FAPRI-MU: Lower Corn Acres in 2014 Due to Lower Prices

August 27, 2013 08:10 AM
 

The Food and Agricultural Policy Research Institute (FAPRI) at the University of Missouri today released its August 2013 Baseline Update for U.S. Agricultural Markets, which provides an update on FAPRI-MU's long-term baseline, based on information available at mid-August.

Assumptions

Of note, the baseline updates uses 2013 acreage, yield and production estimates from USDA's August Crop Production Report, which represent the first objective yield estimates of the year and will be subject to revision. FAPRI-MU notes that final market outcomes are certain to differ from these projections, perhaps in significant ways, since weather and other factors will contribute to continued market volatility.

"The baseline update assumes a continuation of current agricultural and biofuel policies. Farm commodity provisions of the 2008 farm bill are extended in this baseline. In the case of the Renewable Fuel Standard (RFS), the baseline assumes that EPA uses some of the discretion it has to reduce mandates when cellulosic biofuel production falls short of targeted levels. This baseline update is not a forecast of what will happen, but it can be used as a point of reference to examine the possible impacts of proposed policy changes," the summary notes.

Further, FAPRI-MU says the macro-economic assumptions underlying the projections are based on July 2013 forecasts by IHS Global Insight, which calls for U.S. and world economies to grow at a faster clip in 2014 and 2015. Based on this forecast, inflation is expected to remain moderate but increases would increase after 2015. Also, the outlook calls for oil prices to dip in 2014 and then rise slowly.

Highlights

Given the assumptions listed above, FAPRI-MU highlights the following baseline results:

  • Prices for grains and oilseeds fall sharply from the drought -- induced peaks of the 2012-13 marketing year. Increased domestic and global supplies are the main cause.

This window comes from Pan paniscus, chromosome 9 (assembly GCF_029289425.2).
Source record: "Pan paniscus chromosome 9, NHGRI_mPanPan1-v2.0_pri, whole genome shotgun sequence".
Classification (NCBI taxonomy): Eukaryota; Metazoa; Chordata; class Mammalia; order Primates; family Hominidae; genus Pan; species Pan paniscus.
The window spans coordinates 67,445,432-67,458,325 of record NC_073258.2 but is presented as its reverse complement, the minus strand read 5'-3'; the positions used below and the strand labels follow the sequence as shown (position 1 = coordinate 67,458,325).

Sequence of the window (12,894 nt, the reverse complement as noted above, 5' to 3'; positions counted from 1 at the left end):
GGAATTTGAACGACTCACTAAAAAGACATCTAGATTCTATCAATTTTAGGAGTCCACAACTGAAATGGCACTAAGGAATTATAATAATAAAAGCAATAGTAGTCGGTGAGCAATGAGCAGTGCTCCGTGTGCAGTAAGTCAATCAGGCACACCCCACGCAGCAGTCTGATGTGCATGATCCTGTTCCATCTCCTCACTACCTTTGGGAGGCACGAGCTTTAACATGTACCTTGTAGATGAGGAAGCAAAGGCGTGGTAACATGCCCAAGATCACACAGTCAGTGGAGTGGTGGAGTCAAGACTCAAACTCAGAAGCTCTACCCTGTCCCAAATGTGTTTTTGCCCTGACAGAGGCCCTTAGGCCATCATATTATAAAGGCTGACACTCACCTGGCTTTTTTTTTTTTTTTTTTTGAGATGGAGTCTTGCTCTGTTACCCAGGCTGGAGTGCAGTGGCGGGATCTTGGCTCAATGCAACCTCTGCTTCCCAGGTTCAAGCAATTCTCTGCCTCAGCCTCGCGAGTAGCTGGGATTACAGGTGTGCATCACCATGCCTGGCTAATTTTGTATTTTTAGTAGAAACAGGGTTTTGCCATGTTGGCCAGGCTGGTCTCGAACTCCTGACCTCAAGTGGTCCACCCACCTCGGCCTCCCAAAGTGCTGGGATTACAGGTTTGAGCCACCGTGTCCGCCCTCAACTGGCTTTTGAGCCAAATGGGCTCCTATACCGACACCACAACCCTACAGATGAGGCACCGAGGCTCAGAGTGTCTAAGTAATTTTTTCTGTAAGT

• Corn prices average $4.65 per bushel for the crop harvested in 2013. Once stocks rebuild, prices could be even lower in subsequent years.
  • Soybean prices average $11.33 per bushel for this year’s crop and could also decline further in 2014. For all crops, actual prices will be very sensitive to changing production estimates.
  • Lower prices are likely to result in less corn acreage in 2014. The area devoted to soybeans, wheat, cotton and rice may increase slightly, while the total area planted to 13 major crops is projected to decline by about 1%.
  • Ethanol production increases in 2014, but the size of the increase will be sensitive to EPA decisions about how to implement the Renewable Fuel Standard (RFS). Prices for the Renewable Identification Numbers (RINs) used to monitor RFS compliance will remain high if mandates are set at levels that require more biofuel use than is possible in 10% ethanol blends.
  • Lower feed prices will reduce livestock and poultry production expenses, resulting in greater profitability and setting the stage for increases in meat production. In the case of the beef sector, however, reduced livestock herds mean beef production will reach a low in 2014.
  • In spite of the 2012 drought, consumer food price inflation remains moderate.

 

See the full baseline update for more details.

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